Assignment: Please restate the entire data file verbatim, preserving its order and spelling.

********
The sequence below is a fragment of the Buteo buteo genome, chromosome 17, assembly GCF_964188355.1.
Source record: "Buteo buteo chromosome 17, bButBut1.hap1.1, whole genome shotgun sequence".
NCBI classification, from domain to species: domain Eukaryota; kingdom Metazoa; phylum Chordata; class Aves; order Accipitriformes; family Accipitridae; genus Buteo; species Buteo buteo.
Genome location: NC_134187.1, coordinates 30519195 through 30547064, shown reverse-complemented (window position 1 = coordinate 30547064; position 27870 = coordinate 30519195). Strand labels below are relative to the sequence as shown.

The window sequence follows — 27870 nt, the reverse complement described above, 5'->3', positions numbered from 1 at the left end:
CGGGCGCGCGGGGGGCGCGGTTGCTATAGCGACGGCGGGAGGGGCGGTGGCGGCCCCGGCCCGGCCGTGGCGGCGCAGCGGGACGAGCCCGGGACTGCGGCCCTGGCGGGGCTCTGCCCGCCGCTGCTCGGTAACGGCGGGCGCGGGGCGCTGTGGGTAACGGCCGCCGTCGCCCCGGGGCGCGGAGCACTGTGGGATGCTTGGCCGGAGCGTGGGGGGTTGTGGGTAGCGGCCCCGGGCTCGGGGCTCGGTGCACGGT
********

The sequence below is a fragment of the Buteo buteo genome, chromosome 17, assembly GCF_964188355.1.
Source record: "Buteo buteo chromosome 17, bButBut1.hap1.1, whole genome shotgun sequence".
NCBI classification, from domain to species: domain Eukaryota; kingdom Metazoa; phylum Chordata; class Aves; order Accipitriformes; family Accipitridae; genus Buteo; species Buteo buteo.
Genome location: NC_134187.1, coordinates 30519195 through 30547064, shown reverse-complemented (window position 1 = coordinate 30547064; position 27870 = coordinate 30519195). Strand labels below are relative to the sequence as shown.

The window sequence follows — 27870 nt, the reverse complement described above, 5'->3', positions numbered from 1 at the left end:
CGGGCGCGCGGGGGGCGCGGTTGCTATAGCGACGGCGGGAGGGGCGGTGGCGGCCCCGGCCCGGCCGTGGCGGCGCAGCGGGACGAGCCCGGGACTGCGGCCCTGGCGGGGCTCTGCCCGCCGCTGCTCGGTAACGGCGGGCGCGGGGCGCTGTGGGTAACGGCCGCCGTCGCCCCGGGGCGCGGAGCACTGTGGGATGCTTGGCCGGAGCGTGGGGGGTTGTGGGTAGCGGCCCCGGGCTCGGGGCTCGGTGCACGGT